The American Personal Defense Weapon


“The Glint of a Sword”

At the beginning of the 20th century, a soldier could not be better armed than with a Mauser bolt action rifle. The power and extended range these new smokeless (non-blackpowder) weapons were changing the military arms of personal conflict forever. Firearms are a combination of the European Longbow and the Longsword for personal combat, being used for both distance offense/defense and close combat. However, the bolt action rifle was not the end all to be all for the soldier or partisan or civilian. Fast firing Thompson pistol caliber carbines shooting the .45 ACP pistol cartridges were also used in battle and were more effective for personal close-in conflict, shooting bullets faster but having a range limit of about 100 yards. Within this area they would dominate, outside this limited area even minor cover would provide protection due to its low velocity cartridge which even the additional barrel length could not get above the speed of sound.

Machineguns, shooting rifle cartridges were (and are) too unwieldy for a single man to operate as well as carry sufficient ammunition. Several weapons designers have played with the idea of a small rifle/pistol caliber carbine to replace (or as we advocate, augment) the sidearm of the civilian as the Longsword compliments the Dagger, but none of the designs has addressed all the issues of power/range/capability/accuracy/compactness. The first real spark came in the 1800’s on the American Frontier. Even though a rifle was always considered superior to a pistol, the idea of a short carbine and a pistol taking the same, abet low powered, ammo was achieved. It took form of the Winchester ’73 with the .38-40 and the .44-40 cartridges that matched the Colt revolver of the same calibers. Heavier rifle cartridges necessary for large game were not needed on the open frontier, but a fast shooting carbine and pistol combination could save your life as ammo for one weapon was ammo for both weapons.


Note Cowboy using a Winchester rifle in .44-40 and SA Revolvers in same caliber.

It is the Authors firm belief that 99% of civilians do not need the weight or length or range of a full battle rifle and could most effectively defend themselves with a high capacity, high power pistol caliber carbine design paired with their personal pistol.

Past attempts at producing such a pairing for Civilians or Police Departments were simple dead ends, like the Colt Monitor or the Scout Squad M1A paired with the pistol. These are simply cut down full power battle rifles or light machine-guns, using stock magazines and cartridges that were wholly incompatible with a sidearm. Other attempts were halfway steps, like the .30 carbine or the MAC-10, one a handy carbine using a minimal rifle cartridge with about the same energy as the .357 Magnum pistol cartridge but with no sidearm compatible with the ammo; the Mac-10  a nearly uncontrollable and overbuilt machine pistol, deadly at room distance and its cartridge compatible with a sidearm but with defects in mechanical design, sights and ergonomics that made it nearly worthless at any range beyond 30 feet.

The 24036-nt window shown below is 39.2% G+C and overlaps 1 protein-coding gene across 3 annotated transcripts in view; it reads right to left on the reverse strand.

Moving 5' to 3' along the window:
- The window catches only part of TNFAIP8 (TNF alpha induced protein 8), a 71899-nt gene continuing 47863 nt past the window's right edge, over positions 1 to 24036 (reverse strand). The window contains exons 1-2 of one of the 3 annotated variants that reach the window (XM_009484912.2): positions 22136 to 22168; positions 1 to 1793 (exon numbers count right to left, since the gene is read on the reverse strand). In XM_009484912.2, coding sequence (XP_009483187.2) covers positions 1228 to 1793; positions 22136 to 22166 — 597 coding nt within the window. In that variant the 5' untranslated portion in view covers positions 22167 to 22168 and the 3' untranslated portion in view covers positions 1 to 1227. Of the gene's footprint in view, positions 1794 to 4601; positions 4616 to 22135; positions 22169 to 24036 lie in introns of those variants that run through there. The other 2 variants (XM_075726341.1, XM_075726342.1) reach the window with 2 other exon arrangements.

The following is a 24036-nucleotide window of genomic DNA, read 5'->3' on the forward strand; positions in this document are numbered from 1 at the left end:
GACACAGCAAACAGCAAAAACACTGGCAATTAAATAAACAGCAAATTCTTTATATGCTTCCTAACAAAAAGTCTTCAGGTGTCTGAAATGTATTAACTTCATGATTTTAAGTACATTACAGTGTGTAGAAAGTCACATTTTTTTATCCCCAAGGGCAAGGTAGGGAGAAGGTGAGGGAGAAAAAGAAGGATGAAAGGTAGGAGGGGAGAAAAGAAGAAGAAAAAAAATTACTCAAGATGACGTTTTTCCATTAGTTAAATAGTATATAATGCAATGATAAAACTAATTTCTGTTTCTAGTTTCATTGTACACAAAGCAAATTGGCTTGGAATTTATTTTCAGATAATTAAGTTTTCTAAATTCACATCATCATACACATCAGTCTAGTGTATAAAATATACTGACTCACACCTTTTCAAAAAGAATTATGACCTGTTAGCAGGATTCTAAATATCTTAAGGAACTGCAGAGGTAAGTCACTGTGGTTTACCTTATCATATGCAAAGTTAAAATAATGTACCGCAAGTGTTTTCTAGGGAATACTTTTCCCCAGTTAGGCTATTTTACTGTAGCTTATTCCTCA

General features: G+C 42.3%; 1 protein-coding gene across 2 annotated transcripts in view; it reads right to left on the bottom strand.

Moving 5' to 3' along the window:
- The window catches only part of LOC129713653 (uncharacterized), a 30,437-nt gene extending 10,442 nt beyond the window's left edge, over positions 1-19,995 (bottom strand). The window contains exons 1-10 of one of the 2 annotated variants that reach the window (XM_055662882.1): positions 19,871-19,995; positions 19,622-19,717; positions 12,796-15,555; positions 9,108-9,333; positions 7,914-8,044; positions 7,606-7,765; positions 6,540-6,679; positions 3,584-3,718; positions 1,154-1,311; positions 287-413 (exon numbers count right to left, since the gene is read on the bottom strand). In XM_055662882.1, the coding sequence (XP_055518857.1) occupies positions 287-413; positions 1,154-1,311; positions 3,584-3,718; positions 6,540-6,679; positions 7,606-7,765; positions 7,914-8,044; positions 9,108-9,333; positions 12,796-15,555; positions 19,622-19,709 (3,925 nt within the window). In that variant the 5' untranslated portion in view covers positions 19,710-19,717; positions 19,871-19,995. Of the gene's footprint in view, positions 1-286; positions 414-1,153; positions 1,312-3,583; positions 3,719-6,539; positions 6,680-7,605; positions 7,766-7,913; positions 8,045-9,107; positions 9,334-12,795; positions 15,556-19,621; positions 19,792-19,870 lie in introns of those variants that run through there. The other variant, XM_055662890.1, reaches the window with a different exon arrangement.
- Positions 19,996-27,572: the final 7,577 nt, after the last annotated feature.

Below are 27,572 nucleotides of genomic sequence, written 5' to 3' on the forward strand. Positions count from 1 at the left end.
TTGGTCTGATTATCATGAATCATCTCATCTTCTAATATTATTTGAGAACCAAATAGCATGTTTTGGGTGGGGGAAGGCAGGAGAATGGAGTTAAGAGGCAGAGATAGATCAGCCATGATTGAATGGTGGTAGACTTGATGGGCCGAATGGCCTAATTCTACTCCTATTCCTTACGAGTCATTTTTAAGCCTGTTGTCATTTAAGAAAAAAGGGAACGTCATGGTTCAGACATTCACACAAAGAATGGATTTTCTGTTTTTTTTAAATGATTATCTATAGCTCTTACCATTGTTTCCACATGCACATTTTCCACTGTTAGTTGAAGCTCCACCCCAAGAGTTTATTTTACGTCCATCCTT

Other approaches, moving from the 9mm Parabellum sub-machine gun direction toward an universal carbine are crippled by the cartridge. A effective urban carbine requires a formidable pistol cartridge/small rifle cartridge to get into the design envelope and the 9mm is too far down on the energy level to reach out to 350 yards.

In the 1980’s, Col. Jeff Cooper proposed what he called the “Thumper”, a Pistol Carbine using the .44 AMP (AutoMag Pistol cartridge)  pushing a 240gr. bullet at 1600fps with a massive muzzle brake to control recoil, but the idea went nowhere; its pistol a violently recoiling collectors item and the cartridge itself produced by ONE specialty manufacturer for hunters and collectors and no rifle examples ever produced.

As to the popular .44 Magnum Remington, few pistolmen can master the .44 revolver for self-defense work and the few .44 Remington Magnum semi-auto carbines produced are limited by having a short tube magazine (Ruger, Marlin) or a rotary box magazine (Ruger), coupled with sharp recoil, reliability problems and notorious parts breakage.

The pump action copies of the Colt Lightning are interesting and fast, but so far suffer from design defects (reliability problems, most notably failures to feed and a delicate cartridge “lift” mechanism) and would have to be reworked to use rimless cartridges from the centuries old rimmed revolver cartridge designs (.45 Colt Long or the .44-40) for which it is currently designed.

It was early in 2012 that I set about studying all the available designs of small arms based on a request to find a weapon that would combine all of the best features from every known design and combine them into one Weapon to serve alongside the personal sidearm in an Urban setting. Specialty weapons such as .30 caliber rifles for 1000 yard Sniping would remain, but the idea was to leverage as much power as possible out of a carbine barrel without compromise in quality, dependability or ruggedness. As a Pistolsmith, this was the task of a lifetime. Here was a chance to not just muse, but to build a perfect “Urban” carbine without any preconditions other than I had to use an existing cartridge. (No cutdown .384 rifle cartridges like the 6mm BR!) nor was I limited to the frame of the ubiquitous AR-15.